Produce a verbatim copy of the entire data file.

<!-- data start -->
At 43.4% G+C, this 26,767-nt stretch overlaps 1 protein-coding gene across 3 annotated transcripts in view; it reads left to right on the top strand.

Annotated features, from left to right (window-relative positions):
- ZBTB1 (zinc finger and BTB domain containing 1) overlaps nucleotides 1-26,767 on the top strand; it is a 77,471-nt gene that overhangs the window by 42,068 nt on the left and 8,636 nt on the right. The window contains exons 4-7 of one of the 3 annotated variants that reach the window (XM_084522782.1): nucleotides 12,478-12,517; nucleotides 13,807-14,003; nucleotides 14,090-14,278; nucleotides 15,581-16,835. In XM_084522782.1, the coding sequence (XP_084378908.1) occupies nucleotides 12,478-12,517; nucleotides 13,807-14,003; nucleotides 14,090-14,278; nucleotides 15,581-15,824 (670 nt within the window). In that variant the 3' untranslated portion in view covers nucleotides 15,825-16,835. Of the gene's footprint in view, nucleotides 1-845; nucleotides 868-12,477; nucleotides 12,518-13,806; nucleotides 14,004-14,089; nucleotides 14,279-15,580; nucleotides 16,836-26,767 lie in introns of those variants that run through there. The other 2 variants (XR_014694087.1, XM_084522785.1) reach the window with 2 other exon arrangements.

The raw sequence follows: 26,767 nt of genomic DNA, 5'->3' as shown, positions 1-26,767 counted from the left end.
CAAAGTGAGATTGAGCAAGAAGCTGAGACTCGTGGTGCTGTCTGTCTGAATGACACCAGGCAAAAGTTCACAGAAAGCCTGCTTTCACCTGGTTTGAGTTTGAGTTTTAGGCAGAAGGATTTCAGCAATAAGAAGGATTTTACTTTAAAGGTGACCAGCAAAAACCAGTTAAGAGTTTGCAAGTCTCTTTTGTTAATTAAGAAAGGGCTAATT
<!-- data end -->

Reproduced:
At 43.4% G+C, this 26,767-nt stretch overlaps 1 protein-coding gene across 3 annotated transcripts in view; it reads left to right on the top strand.

Annotated features, from left to right (window-relative positions):
- ZBTB1 (zinc finger and BTB domain containing 1) overlaps nucleotides 1-26,767 on the top strand; it is a 77,471-nt gene that overhangs the window by 42,068 nt on the left and 8,636 nt on the right. The window contains exons 4-7 of one of the 3 annotated variants that reach the window (XM_084522782.1): nucleotides 12,478-12,517; nucleotides 13,807-14,003; nucleotides 14,090-14,278; nucleotides 15,581-16,835. In XM_084522782.1, the coding sequence (XP_084378908.1) occupies nucleotides 12,478-12,517; nucleotides 13,807-14,003; nucleotides 14,090-14,278; nucleotides 15,581-15,824 (670 nt within the window). In that variant the 3' untranslated portion in view covers nucleotides 15,825-16,835. Of the gene's footprint in view, nucleotides 1-845; nucleotides 868-12,477; nucleotides 12,518-13,806; nucleotides 14,004-14,089; nucleotides 14,279-15,580; nucleotides 16,836-26,767 lie in introns of those variants that run through there. The other 2 variants (XR_014694087.1, XM_084522785.1) reach the window with 2 other exon arrangements.

The raw sequence follows: 26,767 nt of genomic DNA, 5'->3' as shown, positions 1-26,767 counted from the left end.
CAAAGTGAGATTGAGCAAGAAGCTGAGACTCGTGGTGCTGTCTGTCTGAATGACACCAGGCAAAAGTTCACAGAAAGCCTGCTTTCACCTGGTTTGAGTTTGAGTTTTAGGCAGAAGGATTTCAGCAATAAGAAGGATTTTACTTTAAAGGTGACCAGCAAAAACCAGTTAAGAGTTTGCAAGTCTCTTTTGTTAATTAAGAAAGGGCTAATT